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Caspase-mediated Cleavage of DNA Topoisomerase I at Unconventional Sites during Apoptosis*

Open AccessPublished:February 12, 1999DOI:https://doi.org/10.1074/jbc.274.7.4335
      Previous studies have demonstrated that topoisomerase I is cleaved late during apoptosis, but have not identified the proteases responsible or examined the functional consequences of this cleavage. Here, we have shown that treatment of purified topoisomerase I with caspase-3 resulted in cleavage at DDVD146↓Y and EEED170↓G, whereas treatment with caspase-6 resulted in cleavage at PEDD123↓G and EEED170↓G. After treatment of Jurkat T lymphocytic leukemia cells with anti-Fas antibody or A549 lung cancer cells with topotecan, etoposide, or paclitaxel, the topoisomerase I fragment comigrated with the product that resulted from caspase-3 cleavage at DDVD146↓Y. In contrast, two discrete topoisomerase I fragments that appeared to result from cleavage at DDVD146↓Y and EEED170↓G were observed after treatment of MDA-MB-468 breast cancer cells with paclitaxel. Topoisomerase I cleavage did not occur in apoptotic MCF-7 cells, which lack caspase-3. Cell fractionation and band depletion studies with the topoisomerase I poison topotecan revealed that the topoisomerase I fragment remains in proximity to the chromatin and retains the ability to bind to and cleave DNA. These observations indicate that topoisomerase I is a substrate of caspase-3 and possibly caspase-6, but is cleaved at sequences that differ from those ordinarily preferred by these enzymes, thereby providing a potential explanation why topoisomerase I cleavage lags behind that of classical caspase substrates such as poly(ADP-ribose) polymerase and lamin B1.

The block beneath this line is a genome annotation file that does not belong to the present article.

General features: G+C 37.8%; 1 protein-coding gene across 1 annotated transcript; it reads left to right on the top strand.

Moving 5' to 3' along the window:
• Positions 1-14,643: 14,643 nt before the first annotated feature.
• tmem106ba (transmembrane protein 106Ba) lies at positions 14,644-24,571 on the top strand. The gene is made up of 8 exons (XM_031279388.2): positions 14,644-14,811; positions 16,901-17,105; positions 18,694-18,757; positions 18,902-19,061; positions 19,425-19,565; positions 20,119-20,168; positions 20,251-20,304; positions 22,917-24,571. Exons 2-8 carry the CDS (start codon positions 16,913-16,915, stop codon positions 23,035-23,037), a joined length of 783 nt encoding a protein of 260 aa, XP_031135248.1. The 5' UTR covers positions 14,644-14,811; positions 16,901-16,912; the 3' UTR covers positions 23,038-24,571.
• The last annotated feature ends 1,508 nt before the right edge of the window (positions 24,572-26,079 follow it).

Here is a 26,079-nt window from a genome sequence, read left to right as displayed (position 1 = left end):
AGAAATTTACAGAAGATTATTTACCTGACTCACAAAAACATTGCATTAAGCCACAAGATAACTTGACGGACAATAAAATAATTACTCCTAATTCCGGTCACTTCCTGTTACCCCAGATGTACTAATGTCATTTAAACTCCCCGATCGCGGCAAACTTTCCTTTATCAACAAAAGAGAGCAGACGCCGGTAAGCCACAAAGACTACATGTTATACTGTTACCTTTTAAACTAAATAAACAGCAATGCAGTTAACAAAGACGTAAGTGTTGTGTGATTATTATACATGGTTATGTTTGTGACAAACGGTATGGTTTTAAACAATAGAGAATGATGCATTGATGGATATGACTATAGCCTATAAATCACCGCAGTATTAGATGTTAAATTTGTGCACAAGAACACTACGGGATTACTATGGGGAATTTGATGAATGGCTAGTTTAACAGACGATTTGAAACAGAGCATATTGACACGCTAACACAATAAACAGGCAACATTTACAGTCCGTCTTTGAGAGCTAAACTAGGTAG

Eukaryotic DNA topoisomerase I (topo I),
      The abbreviations used are: topo I, DNA topoisomerase I; YVAD-cmk, acetyltyrosinylvalinylalanylaspartyl chloromethyl ketone; PAGE, polyacrylamide gel electrophoresis.
      1The abbreviations used are: topo I, DNA topoisomerase I; YVAD-cmk, acetyltyrosinylvalinylalanylaspartyl chloromethyl ketone; PAGE, polyacrylamide gel electrophoresis.
      an abundant nuclear enzyme (105-106 copies/nucleus) involved in the regulation of DNA topology and the control of gene expression, is emerging as a protein of considerable medical significance. The enzyme is an important target of camptothecin and related antineoplastic agents (
      • Slichenmyer W.J.
      • Rowinsky E.K.
      • Donehower R.C.
      • Kaufmann S.H.
      ,
      • Costin D.
      • Potmesil M.
      ,
      • Chen A.Y.
      • Liu L.F.
      ,
      • Gupta M.
      • Fujimori A.
      • Pommier Y.
      ,
      • Rothenberg M.L.
      ). These agents slow the resealing steps of the topo I catalytic cycle (
      • Stewart L.
      • Redinbo M.R.
      • Qiu X.
      • Hol W.G.J.
      • Champoux J.J.
      ), thereby increasing the number of covalent topo I·DNA complexes within cells (
      • Hsiang Y.H.
      • Liu L.F.